Ted Williams’ first rule of hitting was “get a good ball to hit.” In today’s game, there is, of course, still value in patience. But if you think that analytics have made baseball more boring, it’s yet another strategy that could hurt the sport’s entertainment value.

Some relatively benign findings have driven baseball to where it is today. The fact that hitting a home run is the best thing a hitter can do, numbers-wise, has pushed hitters to generally abandon two-strike approaches and swing full-bore on every attempt – which has at least partially driven the last five seasons of record-breaking homers. On the mound, the fact that 30 percent of all balls in play turn into hits, year after year, has directed pitchers to optimize for the strikeout. And so we break strikeout records every season.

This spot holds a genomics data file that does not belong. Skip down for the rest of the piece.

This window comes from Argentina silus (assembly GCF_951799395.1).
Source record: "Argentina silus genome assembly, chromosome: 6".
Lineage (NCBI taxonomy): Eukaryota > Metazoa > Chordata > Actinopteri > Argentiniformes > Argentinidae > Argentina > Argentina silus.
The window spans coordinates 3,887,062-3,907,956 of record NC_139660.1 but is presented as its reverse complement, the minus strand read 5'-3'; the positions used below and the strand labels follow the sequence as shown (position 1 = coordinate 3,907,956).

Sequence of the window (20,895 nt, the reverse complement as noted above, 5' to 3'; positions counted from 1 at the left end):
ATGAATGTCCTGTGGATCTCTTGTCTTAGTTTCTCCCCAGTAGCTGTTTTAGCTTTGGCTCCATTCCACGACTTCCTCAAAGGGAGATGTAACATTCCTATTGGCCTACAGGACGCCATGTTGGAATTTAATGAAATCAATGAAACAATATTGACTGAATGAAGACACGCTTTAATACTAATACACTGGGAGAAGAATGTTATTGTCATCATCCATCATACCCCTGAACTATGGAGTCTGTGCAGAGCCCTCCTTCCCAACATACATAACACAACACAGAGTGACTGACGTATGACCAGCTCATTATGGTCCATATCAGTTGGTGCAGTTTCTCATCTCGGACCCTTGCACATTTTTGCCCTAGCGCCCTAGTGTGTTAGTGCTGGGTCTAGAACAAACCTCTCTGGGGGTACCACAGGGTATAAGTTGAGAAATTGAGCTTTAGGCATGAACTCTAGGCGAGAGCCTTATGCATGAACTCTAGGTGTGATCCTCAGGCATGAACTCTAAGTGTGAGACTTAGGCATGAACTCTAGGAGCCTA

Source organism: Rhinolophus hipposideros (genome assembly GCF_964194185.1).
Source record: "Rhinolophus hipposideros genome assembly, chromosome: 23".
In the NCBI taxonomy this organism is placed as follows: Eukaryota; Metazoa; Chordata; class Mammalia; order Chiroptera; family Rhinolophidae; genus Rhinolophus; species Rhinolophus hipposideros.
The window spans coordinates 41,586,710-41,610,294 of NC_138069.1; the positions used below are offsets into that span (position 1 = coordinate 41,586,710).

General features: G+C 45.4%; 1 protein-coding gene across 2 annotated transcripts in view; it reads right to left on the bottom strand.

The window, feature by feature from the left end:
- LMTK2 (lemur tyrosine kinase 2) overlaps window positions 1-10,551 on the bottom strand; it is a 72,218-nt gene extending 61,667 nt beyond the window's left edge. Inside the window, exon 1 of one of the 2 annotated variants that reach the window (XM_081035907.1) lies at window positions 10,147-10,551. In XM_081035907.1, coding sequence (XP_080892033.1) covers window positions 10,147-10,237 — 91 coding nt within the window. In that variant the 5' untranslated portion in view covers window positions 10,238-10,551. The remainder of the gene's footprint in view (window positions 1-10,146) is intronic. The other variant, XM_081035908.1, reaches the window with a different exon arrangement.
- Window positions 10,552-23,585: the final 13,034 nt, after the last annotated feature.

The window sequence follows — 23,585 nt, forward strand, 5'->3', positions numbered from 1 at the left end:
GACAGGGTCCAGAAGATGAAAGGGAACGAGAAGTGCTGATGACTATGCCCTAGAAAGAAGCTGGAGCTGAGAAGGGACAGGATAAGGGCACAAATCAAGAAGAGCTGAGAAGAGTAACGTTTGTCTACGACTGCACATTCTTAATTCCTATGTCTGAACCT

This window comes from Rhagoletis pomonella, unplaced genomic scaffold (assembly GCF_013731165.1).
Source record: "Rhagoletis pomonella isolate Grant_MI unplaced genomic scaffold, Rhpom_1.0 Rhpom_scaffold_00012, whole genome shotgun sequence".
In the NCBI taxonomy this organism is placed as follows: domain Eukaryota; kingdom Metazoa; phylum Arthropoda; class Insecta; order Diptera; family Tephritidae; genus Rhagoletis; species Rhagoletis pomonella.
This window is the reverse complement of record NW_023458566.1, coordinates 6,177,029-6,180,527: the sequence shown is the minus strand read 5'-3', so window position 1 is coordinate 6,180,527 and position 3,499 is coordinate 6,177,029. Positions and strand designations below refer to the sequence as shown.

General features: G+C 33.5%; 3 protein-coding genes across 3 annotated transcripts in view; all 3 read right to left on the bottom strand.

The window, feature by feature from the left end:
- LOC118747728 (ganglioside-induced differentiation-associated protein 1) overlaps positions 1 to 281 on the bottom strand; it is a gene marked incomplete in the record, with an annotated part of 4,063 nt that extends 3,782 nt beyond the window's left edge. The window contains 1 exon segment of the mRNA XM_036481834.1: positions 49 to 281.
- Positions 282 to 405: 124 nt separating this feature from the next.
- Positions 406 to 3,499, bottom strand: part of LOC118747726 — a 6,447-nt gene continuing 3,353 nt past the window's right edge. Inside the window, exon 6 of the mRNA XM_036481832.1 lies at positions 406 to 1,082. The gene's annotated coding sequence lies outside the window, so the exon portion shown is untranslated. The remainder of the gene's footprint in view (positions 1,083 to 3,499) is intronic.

Now, front offices can see another incontrovertible fact in the numbers, one that has more implications for pace of play and the enjoyment of the game:

Hitters should swing less than they do.

It’s an unfortunate fact if you find the swing more exciting than the take, but it does seem to be true. With the current rules of the game, hitters are more productive when they swing less often. You can prove this using a couple of different methods.

Tom Tango, baseball’s own Senior Data Architect in its Advance Media project, produced this graph that shows the production that some of the greatest players in history put up on swings (the x-axis) and takes (the y-axis).

Very few hitters in the history of baseball have a positive run value on swings. Hall of Famers did good things; everyone else was a net negative for their team when they swung.

“Hitters should not swing,” said Kyle Boddy, proprietor of Driveline Baseball, an independent player development lab in Washington. His analysts even looked at the value of swinging at more strikes… and found it was negatively correlated with outcomes.